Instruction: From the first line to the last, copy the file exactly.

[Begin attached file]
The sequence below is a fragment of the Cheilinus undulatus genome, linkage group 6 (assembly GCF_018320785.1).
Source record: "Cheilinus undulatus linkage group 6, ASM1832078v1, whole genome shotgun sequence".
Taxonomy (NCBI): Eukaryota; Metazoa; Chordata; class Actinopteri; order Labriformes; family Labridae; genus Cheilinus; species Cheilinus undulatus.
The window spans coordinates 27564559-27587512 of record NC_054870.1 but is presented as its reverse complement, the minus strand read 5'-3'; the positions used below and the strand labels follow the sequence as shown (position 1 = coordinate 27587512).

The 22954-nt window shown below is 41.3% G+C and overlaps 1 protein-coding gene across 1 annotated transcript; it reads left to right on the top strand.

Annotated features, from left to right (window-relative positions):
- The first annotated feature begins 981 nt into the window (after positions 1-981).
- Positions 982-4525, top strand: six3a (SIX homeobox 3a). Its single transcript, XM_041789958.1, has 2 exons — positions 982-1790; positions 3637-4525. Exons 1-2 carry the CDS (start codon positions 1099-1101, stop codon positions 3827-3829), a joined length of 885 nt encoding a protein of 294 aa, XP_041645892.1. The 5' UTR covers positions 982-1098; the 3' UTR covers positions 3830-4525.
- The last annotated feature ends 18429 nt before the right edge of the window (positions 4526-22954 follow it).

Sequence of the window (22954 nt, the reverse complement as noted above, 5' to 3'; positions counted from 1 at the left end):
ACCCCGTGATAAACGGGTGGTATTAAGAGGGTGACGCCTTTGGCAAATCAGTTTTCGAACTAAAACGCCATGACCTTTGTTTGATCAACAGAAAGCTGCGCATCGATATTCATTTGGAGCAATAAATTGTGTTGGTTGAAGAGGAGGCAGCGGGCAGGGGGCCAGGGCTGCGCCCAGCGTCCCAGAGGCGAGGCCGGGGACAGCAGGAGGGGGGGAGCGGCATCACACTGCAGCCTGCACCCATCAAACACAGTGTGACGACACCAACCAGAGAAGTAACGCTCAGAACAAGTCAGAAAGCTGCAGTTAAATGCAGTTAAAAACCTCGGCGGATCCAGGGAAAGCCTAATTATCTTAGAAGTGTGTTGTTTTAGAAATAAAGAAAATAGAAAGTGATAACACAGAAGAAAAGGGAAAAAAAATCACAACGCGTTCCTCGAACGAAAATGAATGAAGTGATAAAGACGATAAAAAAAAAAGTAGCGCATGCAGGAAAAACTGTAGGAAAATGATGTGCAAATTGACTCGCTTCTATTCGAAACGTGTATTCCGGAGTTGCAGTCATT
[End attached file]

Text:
The sequence below is a fragment of the Cheilinus undulatus genome, linkage group 6 (assembly GCF_018320785.1).
Source record: "Cheilinus undulatus linkage group 6, ASM1832078v1, whole genome shotgun sequence".
Taxonomy (NCBI): Eukaryota; Metazoa; Chordata; class Actinopteri; order Labriformes; family Labridae; genus Cheilinus; species Cheilinus undulatus.
The window spans coordinates 27564559-27587512 of record NC_054870.1 but is presented as its reverse complement, the minus strand read 5'-3'; the positions used below and the strand labels follow the sequence as shown (position 1 = coordinate 27587512).

The 22954-nt window shown below is 41.3% G+C and overlaps 1 protein-coding gene across 1 annotated transcript; it reads left to right on the top strand.

Annotated features, from left to right (window-relative positions):
- The first annotated feature begins 981 nt into the window (after positions 1-981).
- Positions 982-4525, top strand: six3a (SIX homeobox 3a). Its single transcript, XM_041789958.1, has 2 exons — positions 982-1790; positions 3637-4525. Exons 1-2 carry the CDS (start codon positions 1099-1101, stop codon positions 3827-3829), a joined length of 885 nt encoding a protein of 294 aa, XP_041645892.1. The 5' UTR covers positions 982-1098; the 3' UTR covers positions 3830-4525.
- The last annotated feature ends 18429 nt before the right edge of the window (positions 4526-22954 follow it).

Sequence of the window (22954 nt, the reverse complement as noted above, 5' to 3'; positions counted from 1 at the left end):
ACCCCGTGATAAACGGGTGGTATTAAGAGGGTGACGCCTTTGGCAAATCAGTTTTCGAACTAAAACGCCATGACCTTTGTTTGATCAACAGAAAGCTGCGCATCGATATTCATTTGGAGCAATAAATTGTGTTGGTTGAAGAGGAGGCAGCGGGCAGGGGGCCAGGGCTGCGCCCAGCGTCCCAGAGGCGAGGCCGGGGACAGCAGGAGGGGGGGAGCGGCATCACACTGCAGCCTGCACCCATCAAACACAGTGTGACGACACCAACCAGAGAAGTAACGCTCAGAACAAGTCAGAAAGCTGCAGTTAAATGCAGTTAAAAACCTCGGCGGATCCAGGGAAAGCCTAATTATCTTAGAAGTGTGTTGTTTTAGAAATAAAGAAAATAGAAAGTGATAACACAGAAGAAAAGGGAAAAAAAATCACAACGCGTTCCTCGAACGAAAATGAATGAAGTGATAAAGACGATAAAAAAAAAAGTAGCGCATGCAGGAAAAACTGTAGGAAAATGATGTGCAAATTGACTCGCTTCTATTCGAAACGTGTATTCCGGAGTTGCAGTCATT